Category Archives: coneflower

Spring Sprouts

Merry meet all,

My project for herby sprouts is working!! I am amazed at how a whole huge plant can start from a tiny seed. I now have a garden on my windowsill. I’m growing snapdragons, lavender, thyme, basil, moonflower and morning glories, tomatoes, pumpkins, elecampagne from seed. My calendula overwintered and is now flowering! I also just bought black rose seeds.

I accidentally snipped a calendula flower and stem. I put the stem in a glass of water and waited and waited. Several weeks later the stem grew roots which I planted back into the same pot with the other calendula. I have three sprigs of rosemary in a glass of water to grow roots.

Patience is important when growing from seed. Try not to over water the plants. That killed my dill sprout. Just add a tiny drop of water every other day or if the seedling looks limp. Keep the starter pots by a sunny window. I have a plastic bag around the starter pots which helps to trap the water. Use good seedling potting soil. It is geared towards starting plants from seed. Let the seedlings grow on their own.

My moonflower just germinated!! It is weeks away till I can plant them but it is fun to watch them grow and help them along. I use a small clear plastic mister bottle which I have watered the seedlings with. You can also water from beneath. That prevents the seedling from root rot and dying. If you do water on the surface of the soil, add a tiny amount of water.

Small to tiny seeds lie on the surface of the soil. Water the soil prior to planting the seeds so they don’t drown. Bigger seeds are planted deeper in the soil. The sprouts still push through soil. So now we have sun, soil, water and time… what else? Love. Be gentle to your plants. Let them grow and just trust that they will grow. Before you know it, you will have a full fledged garden of seedlings waiting to bloom once the frost has passed.

Don’t disturb or transplant young seedlings. Let them grow where they are. You can if you want magically empower the seeds to fulfill your magical intention. The roots take time to be fully developed. Transplanting them too early can put the seedling in shock and damage it. They are content in the home that they germinated in. When it is time to harden the seedlings and plant them outside, then you can uproot them. Again, patience is key.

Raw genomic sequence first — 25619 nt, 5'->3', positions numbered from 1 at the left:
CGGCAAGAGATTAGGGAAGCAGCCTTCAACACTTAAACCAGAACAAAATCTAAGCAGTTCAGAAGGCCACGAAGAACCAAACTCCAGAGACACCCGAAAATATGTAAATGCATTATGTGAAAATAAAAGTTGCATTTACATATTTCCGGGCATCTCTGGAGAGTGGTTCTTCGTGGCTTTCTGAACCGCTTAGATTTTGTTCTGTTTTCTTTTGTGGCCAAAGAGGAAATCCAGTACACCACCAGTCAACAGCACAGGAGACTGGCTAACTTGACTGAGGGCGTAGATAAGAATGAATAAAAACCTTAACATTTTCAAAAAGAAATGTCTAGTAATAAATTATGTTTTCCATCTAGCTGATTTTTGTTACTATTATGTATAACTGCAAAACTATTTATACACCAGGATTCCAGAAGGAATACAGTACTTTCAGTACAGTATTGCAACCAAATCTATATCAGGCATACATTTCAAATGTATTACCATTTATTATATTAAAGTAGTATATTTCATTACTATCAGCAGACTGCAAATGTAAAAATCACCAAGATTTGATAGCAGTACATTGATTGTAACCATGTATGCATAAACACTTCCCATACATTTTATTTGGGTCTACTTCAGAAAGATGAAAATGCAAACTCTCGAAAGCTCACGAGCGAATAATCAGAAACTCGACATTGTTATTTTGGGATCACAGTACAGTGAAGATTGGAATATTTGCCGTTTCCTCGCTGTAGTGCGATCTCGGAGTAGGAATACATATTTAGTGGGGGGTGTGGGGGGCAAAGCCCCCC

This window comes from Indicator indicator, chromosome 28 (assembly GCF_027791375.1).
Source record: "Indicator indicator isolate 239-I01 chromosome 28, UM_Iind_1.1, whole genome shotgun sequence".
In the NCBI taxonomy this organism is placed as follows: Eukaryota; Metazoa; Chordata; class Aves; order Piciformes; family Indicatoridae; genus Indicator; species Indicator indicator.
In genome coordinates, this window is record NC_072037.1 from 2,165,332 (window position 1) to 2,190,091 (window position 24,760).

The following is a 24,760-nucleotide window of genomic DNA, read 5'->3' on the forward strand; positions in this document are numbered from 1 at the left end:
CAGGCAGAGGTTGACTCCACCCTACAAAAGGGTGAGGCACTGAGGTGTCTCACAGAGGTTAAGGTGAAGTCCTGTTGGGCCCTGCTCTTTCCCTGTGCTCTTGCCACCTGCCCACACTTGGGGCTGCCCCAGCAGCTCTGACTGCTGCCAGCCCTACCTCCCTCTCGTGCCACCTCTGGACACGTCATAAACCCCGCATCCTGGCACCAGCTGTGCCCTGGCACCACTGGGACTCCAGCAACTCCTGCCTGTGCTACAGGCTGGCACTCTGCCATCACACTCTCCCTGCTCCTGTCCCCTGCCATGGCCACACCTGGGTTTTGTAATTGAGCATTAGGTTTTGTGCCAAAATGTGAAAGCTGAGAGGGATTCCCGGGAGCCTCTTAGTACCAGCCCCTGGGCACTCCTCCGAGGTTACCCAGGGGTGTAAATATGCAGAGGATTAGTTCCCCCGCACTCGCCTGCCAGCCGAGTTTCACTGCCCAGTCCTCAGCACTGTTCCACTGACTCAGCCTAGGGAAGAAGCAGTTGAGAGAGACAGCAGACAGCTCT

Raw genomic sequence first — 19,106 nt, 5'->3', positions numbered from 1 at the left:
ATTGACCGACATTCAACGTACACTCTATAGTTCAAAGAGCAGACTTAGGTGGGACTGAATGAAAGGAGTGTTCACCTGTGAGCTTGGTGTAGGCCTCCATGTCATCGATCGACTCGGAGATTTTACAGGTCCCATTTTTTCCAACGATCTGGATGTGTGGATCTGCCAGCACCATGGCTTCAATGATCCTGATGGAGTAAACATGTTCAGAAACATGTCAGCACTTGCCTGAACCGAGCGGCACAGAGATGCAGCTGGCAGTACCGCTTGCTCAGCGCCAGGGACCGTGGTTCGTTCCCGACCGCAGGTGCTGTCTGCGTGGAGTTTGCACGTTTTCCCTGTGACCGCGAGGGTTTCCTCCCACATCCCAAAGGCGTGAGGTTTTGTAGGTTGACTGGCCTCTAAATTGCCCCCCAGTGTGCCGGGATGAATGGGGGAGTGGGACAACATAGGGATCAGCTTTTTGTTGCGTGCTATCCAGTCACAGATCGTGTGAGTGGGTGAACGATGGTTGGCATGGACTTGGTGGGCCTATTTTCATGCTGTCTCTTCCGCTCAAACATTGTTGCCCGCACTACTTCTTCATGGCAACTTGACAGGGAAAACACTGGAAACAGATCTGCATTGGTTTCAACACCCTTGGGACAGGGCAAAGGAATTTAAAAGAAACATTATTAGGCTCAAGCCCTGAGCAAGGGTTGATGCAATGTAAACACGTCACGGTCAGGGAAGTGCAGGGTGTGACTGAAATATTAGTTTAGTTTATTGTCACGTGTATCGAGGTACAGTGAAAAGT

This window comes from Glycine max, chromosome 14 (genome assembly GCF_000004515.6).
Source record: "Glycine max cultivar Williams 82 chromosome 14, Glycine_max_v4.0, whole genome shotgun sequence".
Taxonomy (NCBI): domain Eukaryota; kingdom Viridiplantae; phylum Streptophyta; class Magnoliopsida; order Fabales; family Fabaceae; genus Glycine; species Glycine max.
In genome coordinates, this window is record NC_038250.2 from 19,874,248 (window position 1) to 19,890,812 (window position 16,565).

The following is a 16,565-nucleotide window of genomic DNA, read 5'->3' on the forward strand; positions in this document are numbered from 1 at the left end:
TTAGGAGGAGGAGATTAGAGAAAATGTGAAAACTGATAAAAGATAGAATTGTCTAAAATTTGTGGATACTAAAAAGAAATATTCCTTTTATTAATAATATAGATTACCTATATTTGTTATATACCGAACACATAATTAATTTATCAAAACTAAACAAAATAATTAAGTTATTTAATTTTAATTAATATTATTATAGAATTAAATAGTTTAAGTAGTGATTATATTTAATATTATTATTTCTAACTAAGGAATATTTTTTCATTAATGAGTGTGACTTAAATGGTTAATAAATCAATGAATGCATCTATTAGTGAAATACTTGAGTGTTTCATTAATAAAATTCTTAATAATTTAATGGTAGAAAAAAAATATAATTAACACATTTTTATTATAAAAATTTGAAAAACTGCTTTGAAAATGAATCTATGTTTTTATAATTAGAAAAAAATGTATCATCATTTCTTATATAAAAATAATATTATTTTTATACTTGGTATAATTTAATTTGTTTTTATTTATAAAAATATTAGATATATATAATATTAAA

My morning glory seedlings )O(

Starting your plants from seed indoors has a few advantages. They are protected from the frost, can grace your window with their beauty and you can be sure that you will have a beautiful plant growing. If you start from seed, you control the growing conditions. You can grow several of the same plant without paying a fortune. Your plants will be ready to go once the frost has passed, saving you the effort of buying the same plants from the garden center.  

I’m starting the nasturtiums from seed outside. They are easy to grow and grow well there. Snapdragons seed heads look like skulls, which is one of the reasons why I bought the seeds. I also like the sound of the plant’s name. I’m running out of room for more seedlings. This has been a magical and fun project. 

My snowdrops have bloomed. My spring bulbs are growing slowly too. I can’t wait. 

Happy planting!

Blessings, Lady Spiderwitch )O(

 

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The History of Imbolg

Ewewithbabylamb

Merry meet all,

Imbolc springs to life soon in February. Imbolc is the next turn in the Wheel of the Year. Imbolc is the first of the three spring Sabbats, the other two being Ostara and Beltane. It is one of the great Celtic fire festivals.

Brighid is often honored during this time. She is a goddess of fire and fertility. Imbolc is a time of magical energy related to new beginnings, the goddess and fire. Life stirs within the soil. The sun brightens and the days slowly grow warmer. In the Irish Gaelic,  Imbolc is called oimelc, meaning ewe’s milk. At this time, the cows and ewes are nursing their calves, a common precursor to spring. Imbolg also means “in the belly”. Imbolc is also known as Candlemas,  the Feast Day of Saint Brighid, Le Fhelle Brid, Imbolc has a Celtic connection. Brighid is a triple aspect Goddess. She is a keeper of the sacred flame and a guardian of the hearth.